Lizzie Andrew Borden is the stuff of New England legend. Acquitted in the 1892 axe murders of her father and stepmother, the woman from Fall River has been memorialized in folk rhyme, film, opera, theater, literature, and even a feminist rock musical.
In “The Trial of Lizzie Borden,” Cara Robertson delves deep into the record, recounting every twist in the legal proceedings, as well as Borden’s life. Drawing on transcripts, contemporaneous newspaper accounts, and newly available letters and a defense lawyer’s papers, Robertson, even-handed to a fault, details the inquest, the preliminary hearing and the trial step by step.
She offers insight into the prevailing weirdness of the Borden household, with its penchant for locked doors, and mounting familial resentments. She also provides thumbnail sketches of a variety of characters, including the lawyers and the reporters covering the trial. But her mostly chronological approach is plodding and repetitive, slowing her narrative to a crawl.
Robertson began researching the case in 1990 for her Harvard undergraduate thesis. She has since earned a doctorate in English (from Oxford University) and a law degree (from Stanford), clerked at the US Supreme Court, and served as a legal adviser to the International Criminal Tribunal for the former Yugoslavia in The Hague.
Her legal expertise serves her well. But she’s a neophyte at crafting narrative nonfiction, which demands tighter control of the material.
Robertson draws her epigraph from a prescient 1893 New York Times story that seems to predict the longstanding controversy. “There is so little absolute evidence that everybody can interpret the probabilities and circumstantial indications to suit himself,” the Times suggests. “There seems to be little prospect that the mystery will be cleared up by the trial.” Nevertheless, the reader is bound to hope that Robertson will supply the puzzle’s missing pieces.
“The Trial of Lizzie Borden” opens with a Fall River pharmacist’s account of a failed attempt by a woman he identifies as Lizzie Borden to buy prussic acid, a poison. (This incident, like many, is revisited throughout the narrative.) Then Robertson sketches the Borden ménage: Andrew, a frugal, self-made businessman; his second wife, Abby; his two grown, unmarried daughters, Emma and Lizzie; and a servant, Bridget Sullivan.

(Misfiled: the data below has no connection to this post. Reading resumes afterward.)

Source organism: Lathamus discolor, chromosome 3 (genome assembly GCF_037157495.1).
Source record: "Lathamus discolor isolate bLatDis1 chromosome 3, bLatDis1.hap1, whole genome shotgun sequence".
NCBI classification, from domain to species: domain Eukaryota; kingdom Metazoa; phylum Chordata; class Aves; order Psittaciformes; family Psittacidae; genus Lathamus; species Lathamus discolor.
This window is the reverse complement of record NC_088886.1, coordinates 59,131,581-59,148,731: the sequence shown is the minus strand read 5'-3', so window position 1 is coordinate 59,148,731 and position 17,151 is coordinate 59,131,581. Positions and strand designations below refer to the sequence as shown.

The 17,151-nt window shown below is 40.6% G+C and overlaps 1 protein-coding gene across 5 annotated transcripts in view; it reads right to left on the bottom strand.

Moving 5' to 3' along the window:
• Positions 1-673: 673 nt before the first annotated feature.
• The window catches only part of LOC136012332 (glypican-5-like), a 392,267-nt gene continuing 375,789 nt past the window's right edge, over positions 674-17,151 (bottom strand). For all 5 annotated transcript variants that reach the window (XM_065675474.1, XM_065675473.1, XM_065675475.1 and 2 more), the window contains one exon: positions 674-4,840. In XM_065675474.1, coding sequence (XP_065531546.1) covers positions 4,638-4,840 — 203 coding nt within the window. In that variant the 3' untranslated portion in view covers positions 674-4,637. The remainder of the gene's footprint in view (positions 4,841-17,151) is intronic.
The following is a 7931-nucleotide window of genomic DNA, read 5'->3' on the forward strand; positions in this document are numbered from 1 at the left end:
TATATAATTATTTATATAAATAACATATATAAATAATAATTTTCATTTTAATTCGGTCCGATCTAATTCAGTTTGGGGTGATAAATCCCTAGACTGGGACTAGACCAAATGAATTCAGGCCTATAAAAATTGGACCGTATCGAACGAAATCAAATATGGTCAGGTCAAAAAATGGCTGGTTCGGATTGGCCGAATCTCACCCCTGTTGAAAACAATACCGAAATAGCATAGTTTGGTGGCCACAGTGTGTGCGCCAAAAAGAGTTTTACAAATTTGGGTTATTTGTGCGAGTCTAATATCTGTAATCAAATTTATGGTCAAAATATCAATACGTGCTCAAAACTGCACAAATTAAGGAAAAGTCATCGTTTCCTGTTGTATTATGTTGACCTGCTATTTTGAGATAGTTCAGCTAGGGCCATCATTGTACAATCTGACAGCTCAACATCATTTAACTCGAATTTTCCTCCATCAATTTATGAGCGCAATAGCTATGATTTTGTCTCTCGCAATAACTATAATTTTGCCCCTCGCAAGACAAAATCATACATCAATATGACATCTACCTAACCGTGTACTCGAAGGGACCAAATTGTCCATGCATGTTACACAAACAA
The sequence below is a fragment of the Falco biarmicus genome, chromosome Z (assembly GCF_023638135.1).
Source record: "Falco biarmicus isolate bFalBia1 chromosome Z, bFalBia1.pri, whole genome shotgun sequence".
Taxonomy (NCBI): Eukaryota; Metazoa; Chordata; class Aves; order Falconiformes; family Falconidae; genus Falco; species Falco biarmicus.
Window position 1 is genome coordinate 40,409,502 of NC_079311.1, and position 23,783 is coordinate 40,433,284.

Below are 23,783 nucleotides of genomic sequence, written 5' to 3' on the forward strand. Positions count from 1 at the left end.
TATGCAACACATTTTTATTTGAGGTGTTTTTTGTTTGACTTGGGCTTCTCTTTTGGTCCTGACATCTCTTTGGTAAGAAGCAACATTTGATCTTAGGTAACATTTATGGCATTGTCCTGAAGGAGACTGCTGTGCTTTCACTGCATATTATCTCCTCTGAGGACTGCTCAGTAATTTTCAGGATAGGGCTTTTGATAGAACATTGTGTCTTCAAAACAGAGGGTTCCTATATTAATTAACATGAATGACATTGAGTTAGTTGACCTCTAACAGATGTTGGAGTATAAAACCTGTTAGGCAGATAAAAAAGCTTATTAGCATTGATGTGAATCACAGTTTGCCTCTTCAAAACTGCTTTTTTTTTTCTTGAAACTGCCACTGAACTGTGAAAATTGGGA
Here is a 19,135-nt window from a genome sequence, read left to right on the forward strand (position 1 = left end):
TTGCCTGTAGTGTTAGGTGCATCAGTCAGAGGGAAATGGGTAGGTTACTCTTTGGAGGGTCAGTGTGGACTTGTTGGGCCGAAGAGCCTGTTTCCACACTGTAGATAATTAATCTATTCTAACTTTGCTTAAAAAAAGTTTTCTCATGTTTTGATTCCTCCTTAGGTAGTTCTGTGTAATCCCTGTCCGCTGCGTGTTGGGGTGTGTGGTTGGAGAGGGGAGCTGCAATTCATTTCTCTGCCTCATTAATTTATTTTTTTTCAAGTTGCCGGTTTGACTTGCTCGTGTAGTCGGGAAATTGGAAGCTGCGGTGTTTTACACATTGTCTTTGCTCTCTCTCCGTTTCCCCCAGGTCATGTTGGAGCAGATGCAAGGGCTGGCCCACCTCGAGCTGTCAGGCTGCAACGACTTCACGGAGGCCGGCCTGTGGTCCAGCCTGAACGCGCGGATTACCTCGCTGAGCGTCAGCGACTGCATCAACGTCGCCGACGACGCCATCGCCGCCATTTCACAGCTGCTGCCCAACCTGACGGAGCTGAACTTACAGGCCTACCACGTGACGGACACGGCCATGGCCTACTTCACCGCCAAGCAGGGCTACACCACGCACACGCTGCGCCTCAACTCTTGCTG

As Robertson recounts, Abby’s success at persuading Andrew to help her half-sister purchase a house galled her envious stepdaughters, transforming “chilly tolerance to open animosity.” Andrew’s general miserliness apparently was another source of household distress. But was any of this enough to motivate murder?
On Aug. 4, 1892, Lizzie raised the first alarm, to a neighbor, about her father’s slaying. In the Borden house, that neighbor and the housemaid also spotted the corpse of Abby. It was unclear how the two murders, committed about an hour and a half apart, could have been the work of a stranger — especially without Lizzie or Bridget, both of them home, spotting the intruder.
Robertson occasionally steps back from her narrative to situate Lizzie in the context of her times. Like most 19th-century middle-class women, Robertson writes, she “was relegated to unproductive marginality,” all the more so because she never married and still lived in her father’s house.
More inculpating than Borden’s unhappiness, however, were her inconsistent accounts of her whereabouts and other details of the day of the murders. “Her stories were contradictory,” Robertson reports, and “the inquest presented a damning picture,” leading to Borden’s arrest.
During her subsequent ordeal, the defendant was fortunate in her legal representation and key judicial rulings. She never testified at trial, where she sat “unruffled, the still center of the spectacle unfolding around her.”
Press coverage was voluminous, sometimes sympathetic and often sensationalistic. Its nadir was the claim that her father had threatened to evict a pregnant Borden from their home if she did not reveal her lover’s name. An “elaborate hoax,” it nevertheless made its way into The Boston Globe.
Direct evidence of Borden’s guilt was lacking: There were no eyewitnesses; the murder weapon was never definitively identified; and no blood was discovered on Borden herself, despite the grisly nature of the slayings. (Her burning of a dress — spattered with either paint, as she claimed, or blood — is one of the case’s many mysteries.) Still, opportunity (if not clear motive), the lack of other viable suspects, and Borden’s own shifting accounts pointed to her as the killer.
For the New Bedford jury, the circumstantial evidence proved insufficient. But many of Borden’s acquaintances would later shun her, including her own sister. Controversial then as now, the verdict, on June 20, 1893, hardly resolved the matter of her guilt. Despite Robertson’s impressive research, “The Trial of Lizzie Borden” won’t either.
By Cara Robertson
Simon and Schuster, 384 pp., illustrated, $28
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Julia M. Klein, a cultural critic and reporter in Philadelphia, has been a two-time finalist for the National Book Critics Circle’s Nona Balakian Citation for Excellence in Reviewing. Follow her on Twitter, @JuliaMKlein.